# Conditions required for Galois Correspondence

This question is based on Theorem 10.2 of John Howie's 'Fields and Galois Theory', p.171. All fields have characteristic zero.

$$M$$ is a normal radical field extension of $$K$$, i.e. $$M=K(\alpha_1,\alpha_2,...,\alpha_n)$$ where $$\alpha_i^{p_i}\in K(\alpha_1,...\alpha_{i-1})$$ for some prime $$p_i$$.

We also define $$P=M(\omega)$$ where $$\omega$$ is a primitive $$p_i$$th root of unity. Howie points out that, as $$P$$ is a splitting field for $$X^{p_i}-1$$ over $$M$$, $$P/M$$ is a normal extension of $$M$$. So far so good.

As we have $$M/K$$ normal then, using the Fundamental Theorem of Galois Theory (FTGT), we have $$\text{Gal}(P/M)\vartriangleleft \text{Gal}(P/K)$$. Also by FTGT we have the following isomorphism:

$$\text{Gal}(M/K)\simeq\frac{\text{Gal}(P/K)}{\text{Gal}(P/M)}$$

However, in order for the FTGT to apply, I understand that we also require $$P$$ to be a normal extension of $$K$$. Howie does not seem to be explicit about why this condition holds. The only strategy I know would be to show that $$P=K(\omega,\alpha_1,\alpha_2,...,\alpha_n)$$ is a splitting field for a polynomial over $$K$$, however it is not obvious to me what that polynomial would be, or how I could show that its splitting fields was the one required.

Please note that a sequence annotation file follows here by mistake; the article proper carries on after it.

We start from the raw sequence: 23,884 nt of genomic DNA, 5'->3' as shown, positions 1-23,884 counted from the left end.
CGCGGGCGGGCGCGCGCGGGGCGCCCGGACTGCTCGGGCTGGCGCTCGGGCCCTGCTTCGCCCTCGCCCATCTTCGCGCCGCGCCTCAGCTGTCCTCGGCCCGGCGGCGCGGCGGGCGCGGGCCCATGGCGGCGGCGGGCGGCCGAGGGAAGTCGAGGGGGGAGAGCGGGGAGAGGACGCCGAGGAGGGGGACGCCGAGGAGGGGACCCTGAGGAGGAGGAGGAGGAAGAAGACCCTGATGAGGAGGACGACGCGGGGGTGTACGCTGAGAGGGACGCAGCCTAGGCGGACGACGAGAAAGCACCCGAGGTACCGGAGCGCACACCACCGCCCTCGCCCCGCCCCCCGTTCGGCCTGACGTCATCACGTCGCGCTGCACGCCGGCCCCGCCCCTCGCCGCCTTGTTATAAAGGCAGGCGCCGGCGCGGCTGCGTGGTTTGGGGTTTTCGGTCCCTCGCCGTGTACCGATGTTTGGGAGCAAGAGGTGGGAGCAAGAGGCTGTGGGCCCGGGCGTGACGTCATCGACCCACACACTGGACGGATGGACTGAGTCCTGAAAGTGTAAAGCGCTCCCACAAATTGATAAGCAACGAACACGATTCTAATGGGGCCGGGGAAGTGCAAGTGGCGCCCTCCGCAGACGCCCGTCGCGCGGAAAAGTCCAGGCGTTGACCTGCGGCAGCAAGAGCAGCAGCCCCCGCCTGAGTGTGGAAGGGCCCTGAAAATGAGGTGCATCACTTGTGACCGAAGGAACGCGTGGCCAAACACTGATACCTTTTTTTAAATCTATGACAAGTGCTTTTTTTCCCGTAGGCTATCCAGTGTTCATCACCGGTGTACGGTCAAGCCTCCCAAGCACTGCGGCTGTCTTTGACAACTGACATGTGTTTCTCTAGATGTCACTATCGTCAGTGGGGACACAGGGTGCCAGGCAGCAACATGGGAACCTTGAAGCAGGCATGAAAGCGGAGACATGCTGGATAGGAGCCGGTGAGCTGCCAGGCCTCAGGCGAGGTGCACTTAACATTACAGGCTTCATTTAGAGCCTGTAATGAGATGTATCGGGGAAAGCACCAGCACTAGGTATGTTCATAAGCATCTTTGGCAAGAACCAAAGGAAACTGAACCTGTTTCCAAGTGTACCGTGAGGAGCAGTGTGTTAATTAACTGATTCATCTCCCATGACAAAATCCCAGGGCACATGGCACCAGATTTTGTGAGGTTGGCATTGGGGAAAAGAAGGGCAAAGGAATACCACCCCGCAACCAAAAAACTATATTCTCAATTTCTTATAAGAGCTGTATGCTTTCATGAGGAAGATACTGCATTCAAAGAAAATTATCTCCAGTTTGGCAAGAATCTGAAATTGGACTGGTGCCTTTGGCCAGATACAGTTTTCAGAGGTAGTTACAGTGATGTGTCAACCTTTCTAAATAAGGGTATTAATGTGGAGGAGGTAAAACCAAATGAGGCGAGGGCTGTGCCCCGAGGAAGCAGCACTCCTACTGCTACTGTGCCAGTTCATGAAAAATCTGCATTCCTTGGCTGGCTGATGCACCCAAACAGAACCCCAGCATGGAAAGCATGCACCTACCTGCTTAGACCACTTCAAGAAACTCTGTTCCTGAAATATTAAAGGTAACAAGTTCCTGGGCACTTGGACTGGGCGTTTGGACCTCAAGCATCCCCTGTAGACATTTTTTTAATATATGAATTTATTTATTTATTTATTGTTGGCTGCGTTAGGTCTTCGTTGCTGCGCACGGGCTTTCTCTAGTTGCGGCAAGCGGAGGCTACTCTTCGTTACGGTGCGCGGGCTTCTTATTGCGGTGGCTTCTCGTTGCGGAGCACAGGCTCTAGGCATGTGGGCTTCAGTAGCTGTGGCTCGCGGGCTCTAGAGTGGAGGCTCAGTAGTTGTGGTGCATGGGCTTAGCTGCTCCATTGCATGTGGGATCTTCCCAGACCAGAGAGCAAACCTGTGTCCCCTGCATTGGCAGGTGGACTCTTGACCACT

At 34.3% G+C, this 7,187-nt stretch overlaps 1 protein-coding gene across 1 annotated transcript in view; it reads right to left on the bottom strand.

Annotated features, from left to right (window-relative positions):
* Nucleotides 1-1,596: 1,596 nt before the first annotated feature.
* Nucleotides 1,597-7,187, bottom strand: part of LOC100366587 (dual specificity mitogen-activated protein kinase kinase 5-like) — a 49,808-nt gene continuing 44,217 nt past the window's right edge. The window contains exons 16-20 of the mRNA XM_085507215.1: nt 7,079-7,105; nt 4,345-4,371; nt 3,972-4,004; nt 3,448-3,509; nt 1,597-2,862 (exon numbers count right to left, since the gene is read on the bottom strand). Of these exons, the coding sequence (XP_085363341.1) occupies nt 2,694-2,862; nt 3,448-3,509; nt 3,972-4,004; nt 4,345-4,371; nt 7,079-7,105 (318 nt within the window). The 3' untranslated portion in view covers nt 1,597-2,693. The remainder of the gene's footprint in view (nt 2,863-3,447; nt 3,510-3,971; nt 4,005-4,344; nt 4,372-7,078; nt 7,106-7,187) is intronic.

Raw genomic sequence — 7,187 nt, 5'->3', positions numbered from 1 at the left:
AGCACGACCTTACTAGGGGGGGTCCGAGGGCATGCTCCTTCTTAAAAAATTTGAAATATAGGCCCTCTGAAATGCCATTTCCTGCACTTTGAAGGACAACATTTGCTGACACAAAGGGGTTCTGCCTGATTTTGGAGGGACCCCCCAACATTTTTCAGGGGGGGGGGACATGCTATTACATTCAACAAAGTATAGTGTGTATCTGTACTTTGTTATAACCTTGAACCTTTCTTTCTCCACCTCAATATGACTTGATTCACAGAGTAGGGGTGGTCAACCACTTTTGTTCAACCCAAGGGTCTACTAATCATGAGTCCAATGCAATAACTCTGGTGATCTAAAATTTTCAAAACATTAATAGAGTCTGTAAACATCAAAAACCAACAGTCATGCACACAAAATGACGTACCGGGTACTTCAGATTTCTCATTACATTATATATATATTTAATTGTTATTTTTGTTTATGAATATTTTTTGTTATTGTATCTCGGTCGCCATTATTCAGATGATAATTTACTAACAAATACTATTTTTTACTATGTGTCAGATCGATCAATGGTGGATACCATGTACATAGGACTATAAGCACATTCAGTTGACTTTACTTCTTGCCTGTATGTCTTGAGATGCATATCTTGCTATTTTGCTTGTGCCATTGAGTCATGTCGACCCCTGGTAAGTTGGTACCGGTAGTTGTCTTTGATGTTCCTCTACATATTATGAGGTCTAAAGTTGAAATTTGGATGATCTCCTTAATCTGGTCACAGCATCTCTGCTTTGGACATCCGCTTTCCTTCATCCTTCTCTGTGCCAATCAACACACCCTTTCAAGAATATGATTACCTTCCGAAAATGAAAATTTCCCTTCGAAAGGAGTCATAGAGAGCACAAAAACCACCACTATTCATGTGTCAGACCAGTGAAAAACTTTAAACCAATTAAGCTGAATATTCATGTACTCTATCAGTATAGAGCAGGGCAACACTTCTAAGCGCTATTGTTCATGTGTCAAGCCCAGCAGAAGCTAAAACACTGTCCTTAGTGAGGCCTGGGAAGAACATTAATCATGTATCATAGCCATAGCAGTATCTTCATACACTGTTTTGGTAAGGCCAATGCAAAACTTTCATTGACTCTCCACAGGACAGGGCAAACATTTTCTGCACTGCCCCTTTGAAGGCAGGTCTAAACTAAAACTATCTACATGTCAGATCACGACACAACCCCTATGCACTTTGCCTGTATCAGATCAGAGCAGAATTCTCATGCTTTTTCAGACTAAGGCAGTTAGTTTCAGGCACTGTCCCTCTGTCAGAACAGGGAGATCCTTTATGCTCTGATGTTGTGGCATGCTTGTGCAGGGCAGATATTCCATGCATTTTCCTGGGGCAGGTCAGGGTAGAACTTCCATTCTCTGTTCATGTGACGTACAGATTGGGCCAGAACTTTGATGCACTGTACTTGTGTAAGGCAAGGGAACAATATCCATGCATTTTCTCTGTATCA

You assume that $$M/K$$ is a normal extension. This means there is a polynomial $$f\in K[x]$$ such that $$M$$ is a splitting field of $$f$$ over $$K$$. But then note that $$P$$ is a splitting field of $$(x^{p_i}-1)f(x)\in K[x]$$, and hence $$P/K$$ is normal.

Note that in general if $$P/M$$ and $$M/K$$ are both normal extensions it doesn't imply that $$P/K$$ must be normal. Just in your case we are lucky that $$x^{p_i}-1$$ is also a polynomial in $$K[x]$$.

The vertical composition of normal field extensions isn’t normal, but the horizontal compositon is.

Let $$E_1/F$$ end $$E_2/F$$ be finite field extensions of a common base field $$F$$. If $$E_1/F$$ and $$E_2/F$$ are normal, then $$E_1E_2/F$$ is normal.

Proof. Let $$f_1, f_2 ∈ F[X]$$ be polynomials such that $$E_1$$ and $$E_2$$ are splitting fields of $$f_1$$ and $$f_2$$ respectively. Then $$E_1E_2$$ is a splitting field of $$f_1f_2 ∈ F[X]$$.

Here, $$M(ω)/K$$ is a horizontal composition of normal field extensions, by $$M(ω) = K(ω)M$$.

A counterexample for the failure of the vertical composition of normal field extensions to be normal is $$ℚ(\sqrt 2)/ℚ$$ with its intermediate field $$ℚ(\sqrt 2)$$.

• "a splitting field of" is a little ambiguous I'd say – reuns Jul 26 at 22:54
• @reuns … how so? – k.stm Jul 27 at 5:24